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In the 21st century, we shouldn't need to assert that the lives of people of color matter as much as those of their white counterparts. We shouldn't need to declare that the votes cast by people of color count in this election.
We shouldn't need to – but we do.
Rev. William Barber and NAACP President Cornell Brooks have asked us to build on our significant participation in America's Journey for Justice last summer by protecting the right to vote this election year.
We’re saying “Yes" by launching Nitzavim: Standing Up for Voter Protection and Participation. Here's how we're doing our part and how you can lead the effort:
Because it’s Tu B'av, the Jewish holiday that celebrates love. As Rev. Dr. Martin Luther King, Jr. taught, "Darkness cannot drive out darkness: only light can do that. Hate cannot drive out hate: only love can do that." In 2016, we are called to drive out the darkness of racial inequality through partnering with the NAACP, the Lawyers’ Committee for Civil Rights Under Law, and the PICO National Network to protect the right to vote and remind decision makers of their responsibility to pursue the racial justice we seek.
N.C.'s voter suppression laws – swiftly enacted after the Supreme Court's 2013 decision in Shelby v. Holder struck down a key part of the Voting Rights Act – are among the strictest in the nation. Same-day voter registration has been eliminated, early voting has been restricted, and onerous voter ID laws have been implemented. These actions disproportionately impact voters and communities of color.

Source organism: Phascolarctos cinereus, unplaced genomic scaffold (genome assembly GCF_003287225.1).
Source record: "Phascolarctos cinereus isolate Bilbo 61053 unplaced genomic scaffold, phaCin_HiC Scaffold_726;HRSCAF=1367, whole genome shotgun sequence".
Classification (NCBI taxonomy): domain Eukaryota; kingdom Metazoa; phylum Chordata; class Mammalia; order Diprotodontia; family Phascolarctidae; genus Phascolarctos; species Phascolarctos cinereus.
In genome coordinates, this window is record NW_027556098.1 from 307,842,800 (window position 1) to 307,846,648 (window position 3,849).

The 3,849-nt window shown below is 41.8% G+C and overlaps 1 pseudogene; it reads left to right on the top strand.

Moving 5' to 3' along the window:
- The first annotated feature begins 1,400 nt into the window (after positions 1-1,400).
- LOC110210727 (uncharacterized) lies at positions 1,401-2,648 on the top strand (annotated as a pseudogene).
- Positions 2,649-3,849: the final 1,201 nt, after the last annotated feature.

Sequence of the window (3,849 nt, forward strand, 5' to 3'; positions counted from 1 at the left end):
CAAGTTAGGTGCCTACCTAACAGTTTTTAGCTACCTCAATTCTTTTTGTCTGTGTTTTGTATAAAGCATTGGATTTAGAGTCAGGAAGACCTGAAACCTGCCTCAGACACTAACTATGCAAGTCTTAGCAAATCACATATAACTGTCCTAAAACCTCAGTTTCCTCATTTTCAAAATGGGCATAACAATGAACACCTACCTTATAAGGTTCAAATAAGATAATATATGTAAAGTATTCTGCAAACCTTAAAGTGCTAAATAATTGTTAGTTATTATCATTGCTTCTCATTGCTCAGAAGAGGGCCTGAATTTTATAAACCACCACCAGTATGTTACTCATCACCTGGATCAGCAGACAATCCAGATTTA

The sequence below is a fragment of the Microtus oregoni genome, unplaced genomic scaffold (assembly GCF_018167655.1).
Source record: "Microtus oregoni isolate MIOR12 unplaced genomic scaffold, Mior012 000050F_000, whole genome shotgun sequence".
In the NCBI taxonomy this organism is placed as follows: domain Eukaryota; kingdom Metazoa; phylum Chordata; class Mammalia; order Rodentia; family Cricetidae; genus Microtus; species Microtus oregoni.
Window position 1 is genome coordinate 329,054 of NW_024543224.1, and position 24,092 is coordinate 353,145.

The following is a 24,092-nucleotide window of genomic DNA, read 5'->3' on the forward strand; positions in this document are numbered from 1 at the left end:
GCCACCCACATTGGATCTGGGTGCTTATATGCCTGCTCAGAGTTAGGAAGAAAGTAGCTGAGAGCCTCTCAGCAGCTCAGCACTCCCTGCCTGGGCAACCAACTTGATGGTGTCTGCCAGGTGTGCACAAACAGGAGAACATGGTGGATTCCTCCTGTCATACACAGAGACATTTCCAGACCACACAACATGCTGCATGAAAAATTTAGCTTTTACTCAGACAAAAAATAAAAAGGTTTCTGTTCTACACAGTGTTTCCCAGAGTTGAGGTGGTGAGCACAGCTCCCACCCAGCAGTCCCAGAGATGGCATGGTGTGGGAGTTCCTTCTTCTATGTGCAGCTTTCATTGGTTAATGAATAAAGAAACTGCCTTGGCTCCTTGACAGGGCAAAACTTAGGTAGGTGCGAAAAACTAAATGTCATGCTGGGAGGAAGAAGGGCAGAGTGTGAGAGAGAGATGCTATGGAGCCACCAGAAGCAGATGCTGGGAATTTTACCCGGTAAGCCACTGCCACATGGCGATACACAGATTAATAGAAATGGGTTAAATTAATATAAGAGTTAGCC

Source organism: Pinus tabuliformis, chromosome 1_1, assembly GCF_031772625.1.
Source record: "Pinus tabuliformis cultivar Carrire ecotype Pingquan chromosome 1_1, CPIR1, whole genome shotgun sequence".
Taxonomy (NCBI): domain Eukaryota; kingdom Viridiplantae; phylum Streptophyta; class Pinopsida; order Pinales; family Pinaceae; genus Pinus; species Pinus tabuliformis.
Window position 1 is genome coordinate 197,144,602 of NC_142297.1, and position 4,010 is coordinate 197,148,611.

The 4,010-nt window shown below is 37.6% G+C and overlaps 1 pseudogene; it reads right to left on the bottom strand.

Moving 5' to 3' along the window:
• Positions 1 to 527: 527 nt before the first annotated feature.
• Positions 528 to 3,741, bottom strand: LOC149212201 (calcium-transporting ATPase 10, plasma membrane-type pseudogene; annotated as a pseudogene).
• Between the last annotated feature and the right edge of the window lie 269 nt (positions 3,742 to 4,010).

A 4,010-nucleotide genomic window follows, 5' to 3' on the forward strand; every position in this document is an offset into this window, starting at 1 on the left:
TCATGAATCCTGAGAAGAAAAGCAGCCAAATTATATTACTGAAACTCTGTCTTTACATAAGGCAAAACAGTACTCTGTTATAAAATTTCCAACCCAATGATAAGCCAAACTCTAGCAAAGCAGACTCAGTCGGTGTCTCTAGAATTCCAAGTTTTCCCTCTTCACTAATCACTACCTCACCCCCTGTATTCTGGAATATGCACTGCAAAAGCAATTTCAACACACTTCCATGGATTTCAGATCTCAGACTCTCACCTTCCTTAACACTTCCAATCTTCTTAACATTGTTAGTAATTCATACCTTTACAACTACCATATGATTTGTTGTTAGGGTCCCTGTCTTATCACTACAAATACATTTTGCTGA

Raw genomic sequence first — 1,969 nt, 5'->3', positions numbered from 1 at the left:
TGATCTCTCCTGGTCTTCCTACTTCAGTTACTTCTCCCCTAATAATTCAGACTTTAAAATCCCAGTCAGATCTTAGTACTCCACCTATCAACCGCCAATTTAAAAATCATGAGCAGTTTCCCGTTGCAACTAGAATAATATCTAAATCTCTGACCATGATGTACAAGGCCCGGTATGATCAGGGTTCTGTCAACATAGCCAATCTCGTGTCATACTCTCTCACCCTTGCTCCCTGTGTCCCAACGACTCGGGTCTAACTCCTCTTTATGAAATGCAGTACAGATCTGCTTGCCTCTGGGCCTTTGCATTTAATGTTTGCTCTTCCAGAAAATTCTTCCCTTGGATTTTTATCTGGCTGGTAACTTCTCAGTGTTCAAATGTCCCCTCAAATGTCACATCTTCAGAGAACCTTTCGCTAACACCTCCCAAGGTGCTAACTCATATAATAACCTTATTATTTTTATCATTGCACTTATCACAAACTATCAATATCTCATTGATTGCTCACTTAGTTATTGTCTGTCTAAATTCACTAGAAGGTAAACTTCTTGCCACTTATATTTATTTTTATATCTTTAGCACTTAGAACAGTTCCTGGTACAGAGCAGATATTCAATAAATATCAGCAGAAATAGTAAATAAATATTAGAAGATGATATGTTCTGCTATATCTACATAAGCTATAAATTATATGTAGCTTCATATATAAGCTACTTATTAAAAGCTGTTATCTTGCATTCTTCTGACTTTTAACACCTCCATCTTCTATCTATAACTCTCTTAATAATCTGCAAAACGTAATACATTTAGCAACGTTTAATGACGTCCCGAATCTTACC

Access to the ballot box should never depend on the color of one's skin. During the 2016 election – the first presidential election in more than 50 years without the protections of the Voting Rights Act – 16 states will have new voting restrictions on the books. The title of this year's NAACP Annual Gathering, held this week in Cincinnati, was, "Our Lives Matter. Our Votes Count." To help ensure they do, join Nitzavim in any way you can: by registering voters in North Carolina, registering and engaging voters in your own community, and recruiting lawyers from your congregation to protect the vote during the election.
We're honored to continue our racial justice journey, now through Election Day, in the nonpartisan work of protecting the right to vote for all Americans.
Rabbi Rick Jacobs is the president of the Union for Reform Judaism; Rabbi Steven A. Fox is the chief executive of the Central Conference of American Rabbis; and Rabbi Jonah Dov Pesner is the director of the Religious Action Center of Reform Judaism.